Prosecutorial Discretion is the discretion enjoyed by the executive branch of the government to defer removals, revisit current policies and priorities and interpret the law as compassionately as possible. Prosecutorial discretion is exercised by the law enforcement agencies like ICE, USCIS and CBP to put people in removal proceedings, terminating proceedings, or delaying removals in cases where people have longstanding ties to the community, U.S. citizen family members, or other characteristics that merit a favorable exercise of discretion. Because of limited agency resources, ICE cannot remove all persons illegally present in the U.S. Instead, ICE uses a number of factors, most of which were enumerated in a June 17, 2011 memo from Director John Morton, to decide when to prosecute and when to exercise prosecutorial discretion. Some of the factors are the person’s pursuit of education in the U.S.; the circumstances of the person’s arrival in the U.S.; the person’s length of presence in the U.S.; whether the person or any immediate relative has served in the armed forces; the person’s ties and contributions to the community; whether the person has a U.S. citizen or permanent resident spouse, child, or parent; the person’s age; the person’s ties to his or her home country; and whether the person is likely to be granted some sort of temporary or permanent relief from removal.
Because prosecutorial discretion is a process that determines whether the government is going to pursue enforcement in a case, the initial decisions are made by those immigration officers assigned to the case. Once the initial decision is made to issue a Notice to Appear (a document that formally initiates removal proceedings by charging an individual with immigration violations), further decisions about continuing the government’s case will be made at higher levels within ICE or DHS.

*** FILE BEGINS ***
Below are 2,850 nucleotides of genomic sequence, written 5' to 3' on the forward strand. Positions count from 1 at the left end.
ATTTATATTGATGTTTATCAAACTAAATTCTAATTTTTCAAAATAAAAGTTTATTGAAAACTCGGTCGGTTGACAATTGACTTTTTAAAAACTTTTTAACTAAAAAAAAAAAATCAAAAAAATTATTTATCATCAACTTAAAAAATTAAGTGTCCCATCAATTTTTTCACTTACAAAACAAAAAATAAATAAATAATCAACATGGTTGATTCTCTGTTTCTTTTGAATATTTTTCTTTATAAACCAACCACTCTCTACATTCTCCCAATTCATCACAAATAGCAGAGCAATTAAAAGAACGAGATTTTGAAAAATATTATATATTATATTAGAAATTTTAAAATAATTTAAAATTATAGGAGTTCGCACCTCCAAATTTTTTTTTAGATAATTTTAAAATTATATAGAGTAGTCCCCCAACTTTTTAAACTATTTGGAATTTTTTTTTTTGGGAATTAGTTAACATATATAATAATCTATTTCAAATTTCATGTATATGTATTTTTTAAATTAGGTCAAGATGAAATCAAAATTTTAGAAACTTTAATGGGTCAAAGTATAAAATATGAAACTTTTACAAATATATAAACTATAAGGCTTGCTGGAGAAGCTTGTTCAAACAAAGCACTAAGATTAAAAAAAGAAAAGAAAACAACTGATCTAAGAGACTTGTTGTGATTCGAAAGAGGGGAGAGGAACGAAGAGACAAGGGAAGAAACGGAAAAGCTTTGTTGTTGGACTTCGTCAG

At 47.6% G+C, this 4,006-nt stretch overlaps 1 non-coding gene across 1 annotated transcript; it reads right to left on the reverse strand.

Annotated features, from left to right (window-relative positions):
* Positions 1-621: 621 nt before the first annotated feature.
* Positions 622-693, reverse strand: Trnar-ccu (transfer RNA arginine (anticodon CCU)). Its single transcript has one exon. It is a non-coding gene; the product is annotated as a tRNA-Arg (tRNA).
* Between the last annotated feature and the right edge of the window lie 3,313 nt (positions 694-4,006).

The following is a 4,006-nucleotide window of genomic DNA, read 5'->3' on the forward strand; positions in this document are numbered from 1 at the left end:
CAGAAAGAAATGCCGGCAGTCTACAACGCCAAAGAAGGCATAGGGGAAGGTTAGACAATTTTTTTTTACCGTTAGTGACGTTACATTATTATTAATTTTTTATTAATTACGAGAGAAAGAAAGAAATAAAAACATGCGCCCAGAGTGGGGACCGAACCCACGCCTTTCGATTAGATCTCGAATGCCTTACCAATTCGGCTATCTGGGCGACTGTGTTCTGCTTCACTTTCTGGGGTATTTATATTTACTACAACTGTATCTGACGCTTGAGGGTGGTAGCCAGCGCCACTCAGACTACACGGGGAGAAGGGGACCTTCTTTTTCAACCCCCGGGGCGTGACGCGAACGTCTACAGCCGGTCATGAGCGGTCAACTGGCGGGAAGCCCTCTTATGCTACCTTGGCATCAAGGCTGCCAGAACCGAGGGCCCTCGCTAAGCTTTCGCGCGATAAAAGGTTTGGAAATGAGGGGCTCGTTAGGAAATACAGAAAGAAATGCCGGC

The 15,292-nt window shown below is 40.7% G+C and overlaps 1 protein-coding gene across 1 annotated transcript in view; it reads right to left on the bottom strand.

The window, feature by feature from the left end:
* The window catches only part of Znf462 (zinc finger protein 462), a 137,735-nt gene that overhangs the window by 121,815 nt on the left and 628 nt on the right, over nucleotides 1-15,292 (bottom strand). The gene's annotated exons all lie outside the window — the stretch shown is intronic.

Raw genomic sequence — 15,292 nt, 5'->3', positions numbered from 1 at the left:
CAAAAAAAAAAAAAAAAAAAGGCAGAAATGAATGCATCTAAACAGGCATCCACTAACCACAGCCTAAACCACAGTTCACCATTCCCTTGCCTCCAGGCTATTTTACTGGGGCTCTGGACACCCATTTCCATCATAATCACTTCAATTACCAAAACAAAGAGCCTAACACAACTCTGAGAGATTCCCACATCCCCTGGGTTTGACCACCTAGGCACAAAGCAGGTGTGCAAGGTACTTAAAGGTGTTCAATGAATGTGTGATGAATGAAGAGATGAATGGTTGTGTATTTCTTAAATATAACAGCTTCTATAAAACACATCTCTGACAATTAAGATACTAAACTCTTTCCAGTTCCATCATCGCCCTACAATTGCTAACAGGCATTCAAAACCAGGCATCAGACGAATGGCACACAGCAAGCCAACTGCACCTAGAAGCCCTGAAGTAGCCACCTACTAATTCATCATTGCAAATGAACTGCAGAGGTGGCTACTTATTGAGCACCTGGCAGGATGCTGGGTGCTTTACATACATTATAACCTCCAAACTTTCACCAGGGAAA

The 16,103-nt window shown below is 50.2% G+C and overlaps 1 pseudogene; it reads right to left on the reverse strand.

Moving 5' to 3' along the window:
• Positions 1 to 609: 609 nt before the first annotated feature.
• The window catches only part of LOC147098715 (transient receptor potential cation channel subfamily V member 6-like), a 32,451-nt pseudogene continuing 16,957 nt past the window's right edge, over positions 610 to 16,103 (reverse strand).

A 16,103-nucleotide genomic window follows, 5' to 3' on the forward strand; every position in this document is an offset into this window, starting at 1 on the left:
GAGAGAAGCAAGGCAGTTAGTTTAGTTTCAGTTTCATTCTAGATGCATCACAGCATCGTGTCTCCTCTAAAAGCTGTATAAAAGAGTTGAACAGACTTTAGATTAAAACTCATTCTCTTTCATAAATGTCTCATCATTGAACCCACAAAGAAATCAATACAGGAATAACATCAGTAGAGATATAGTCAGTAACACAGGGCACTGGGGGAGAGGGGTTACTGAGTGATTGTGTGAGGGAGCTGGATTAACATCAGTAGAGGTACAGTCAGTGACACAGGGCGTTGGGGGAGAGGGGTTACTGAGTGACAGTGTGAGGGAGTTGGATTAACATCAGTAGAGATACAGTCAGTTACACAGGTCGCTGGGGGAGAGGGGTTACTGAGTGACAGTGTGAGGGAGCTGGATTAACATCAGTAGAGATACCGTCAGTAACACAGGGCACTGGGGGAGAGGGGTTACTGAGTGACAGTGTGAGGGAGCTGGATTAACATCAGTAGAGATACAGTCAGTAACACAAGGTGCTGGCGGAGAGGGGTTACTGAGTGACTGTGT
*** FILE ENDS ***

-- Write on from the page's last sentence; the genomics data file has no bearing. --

Prosecutorial discretion may be exercised at any stage of an immigration case. Specifically, prosecutorial discretion may be exercised when deciding whether to: issue a detainer; initiate removal proceedings; focus enforcement resources on particular violations or conduct; stop, question, or arrest a particular person; detain or release someone on bond, supervision, or personal recognizance; settle or dismiss a removal case; stay a final order of removal; pursue an appeal; and/or execute a removal order.
We, at the Law Offices of Aditya Surti, LLC have successfully handled Prosecutorial Discretion and helped our clients in terminating their removal proceedings.